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The NSX body designers were amazed at the amount of design freedom they could get from ablation casting as well as the mechanical properties. Ablation casting allows the shape freedom of sand casting while getting the material properties of a premium die casting.”—PHILIP VAIS

Vais, Principal Engineer-Materials Research for Honda R&D America. Honda was able to achieve the

necessary properties and additional design requirements with ablation casting by partnering with Alotech Limited, Cleveland. Ablation cast- ing is a new technology invented by Alotech that combines the complete flexibility of traditional sand casting techniques with rapid cooling of the molten alloy through the use of a water-soluble binder. Te lower front body, upper front body and rear body nodes, cur- rently cast at the Honda of America Anna Engine Plant in Ohio, show- cases Honda’s ability to take external technlogy and work collaboratively with Alotech to integrate ablation casting into existing manufacturing requirements (a real-world technology transfer). For this reason, Honda and Alotech have earned the 2015 AFS/ Metal Casting Design & Purchasing Casting of the Year Award for the Acura NSX space-frame nodes. The materials group at Honda

R&D America was aware of the ablation casting process for several years. It first heard about the process by word of mouth and a conference paper and was working with Alotech on developing the ablation process for potential use on future cars. “Te properties of ablation cast

parts would match the properties of the surrounding extrusion members of the space-frame structure, allowing them to be located in the crash zone,” Vais said.

As the NSX designers started their

second round of design work, they successfully increased the nodes’ size

to consolidate several surrounding stampings and extrusions from the first-round design. To be located within the crash

zone, the castings must meet several important requirements: 1. Te mechanical properties of the node castings must match the properties of the surrounding extrusions.

2. To crush in the proper mode, certain areas of the node castings must match the wall thickness of the extrusions (3-4mm). At the same time, the nodes must incorporate thick section bosses to rigidly mount to the front suspension arms.

3. Te nodes must be hollow in order to allow the extrusions to be slotted inside and welded and to optimize weight reduction.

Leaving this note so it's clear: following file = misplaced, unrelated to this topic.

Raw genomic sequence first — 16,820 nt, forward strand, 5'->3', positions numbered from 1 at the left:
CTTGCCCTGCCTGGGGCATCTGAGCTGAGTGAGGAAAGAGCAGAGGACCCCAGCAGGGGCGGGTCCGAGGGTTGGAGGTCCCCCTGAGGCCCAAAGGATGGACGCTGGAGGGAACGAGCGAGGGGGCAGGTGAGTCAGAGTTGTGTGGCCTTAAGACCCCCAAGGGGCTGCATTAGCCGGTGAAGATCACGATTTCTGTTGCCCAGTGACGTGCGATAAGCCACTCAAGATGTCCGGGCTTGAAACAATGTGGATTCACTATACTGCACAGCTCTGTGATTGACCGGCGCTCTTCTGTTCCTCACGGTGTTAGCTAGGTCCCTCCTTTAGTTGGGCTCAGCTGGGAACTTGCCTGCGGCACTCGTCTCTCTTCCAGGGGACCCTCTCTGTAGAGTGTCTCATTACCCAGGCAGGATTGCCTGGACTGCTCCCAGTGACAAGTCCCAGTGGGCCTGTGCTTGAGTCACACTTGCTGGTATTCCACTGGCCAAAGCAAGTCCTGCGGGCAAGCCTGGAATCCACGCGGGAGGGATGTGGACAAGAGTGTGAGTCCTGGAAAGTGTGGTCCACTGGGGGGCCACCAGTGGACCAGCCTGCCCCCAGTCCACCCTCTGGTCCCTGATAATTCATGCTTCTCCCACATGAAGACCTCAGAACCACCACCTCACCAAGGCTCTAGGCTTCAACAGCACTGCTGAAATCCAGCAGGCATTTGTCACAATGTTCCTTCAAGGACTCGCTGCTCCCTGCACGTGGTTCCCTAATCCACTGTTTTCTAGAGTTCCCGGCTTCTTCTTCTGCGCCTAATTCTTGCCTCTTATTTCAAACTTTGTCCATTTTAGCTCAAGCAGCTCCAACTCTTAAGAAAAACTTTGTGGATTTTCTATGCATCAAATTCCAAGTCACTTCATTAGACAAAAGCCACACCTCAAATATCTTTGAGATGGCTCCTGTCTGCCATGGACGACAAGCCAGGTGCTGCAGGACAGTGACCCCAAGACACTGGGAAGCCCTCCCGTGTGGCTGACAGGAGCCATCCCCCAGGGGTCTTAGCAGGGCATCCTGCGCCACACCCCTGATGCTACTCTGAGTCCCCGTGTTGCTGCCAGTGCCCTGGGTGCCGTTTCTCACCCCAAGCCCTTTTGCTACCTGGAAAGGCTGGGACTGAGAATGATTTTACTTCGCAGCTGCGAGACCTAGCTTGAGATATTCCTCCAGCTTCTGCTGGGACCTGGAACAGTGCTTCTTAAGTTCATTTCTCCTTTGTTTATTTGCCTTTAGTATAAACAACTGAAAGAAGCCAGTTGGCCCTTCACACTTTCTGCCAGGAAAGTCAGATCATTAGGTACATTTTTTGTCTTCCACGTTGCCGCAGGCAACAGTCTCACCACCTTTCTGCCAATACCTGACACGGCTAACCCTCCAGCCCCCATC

4. Te nodes must keep a low dimensional tolerance to reduce problems within space-frame construction.

5. Te nodes must have minimal porosity in order to achieve good welding quality.

6. Te rear node casting must with- stand 210 kN without breakage. “No other process could provide the

combination of hollow shapes, small wall thickness, welding performance and material properties to meet the design requirements,” Vais said. “Te NSX body designers were amazed at the amount of design freedom they could get from ablation casting as well as the mechanical properties. Ablation casting allows the shape freedom of sand casting while getting the material properties of a premium die casting.” Te high solidification rates of the


ablation process enables the forma- tion of a fine microstructure (specifi- cally, the size of the eutectic silicon phase). In the crush-critical areas of the nodes, the castings achieve an American Foundry Society (AFS) modification level between 5 and 6, indicating the aluminum’s micro- structure has been fully modified for highest ductility and fracture strength. Te fineness of the silicon phase largely benefited the ductility of the casting. By consolidating additional

components with the redesigned nodes, Honda realized cost savings due to the reduction of tooling investment. Ad- ditionally, the application of a casting in the space frame eliminated the need for MIG (metal inert gas) weld length on each side of the vehicle, thereby minimizing thermal distortion of the space frame during construction. “Trough the ablation casting

process, Honda was able to achieve the mechanical property requirements for application in the crash zone, produce weldable and hollow node components with both thick and thin wall sections, and maintain an acceptable dimensional tolerance,” Vais said. “Tis new technol- ogy was a key element to achieving the final performance targets of the new NSX supercar body structure.” With the January launch of the

production version of the NSX, the nodes are one of the first public real- world applications of ablation casting and a solid example of the cutting-edge advantages ablation gives designers to make lightweight structural parts. “The original Acura NSX debuted in America 25 years ago. NSX stood for ‘New Sports Ex- perimental.’ But when it proved to be no experiment, the name stuck. And NSX redefined what it meant to be a supercar,” said Mike Ac- cavitti, Senior Vice President and General Manager, Acura Division, at the North American International Auto Show in January. “Supercar performance, delivered in a unique and challenging way, powered by new technologies and utilizing new materials, that is the heritage of NSX.” ■

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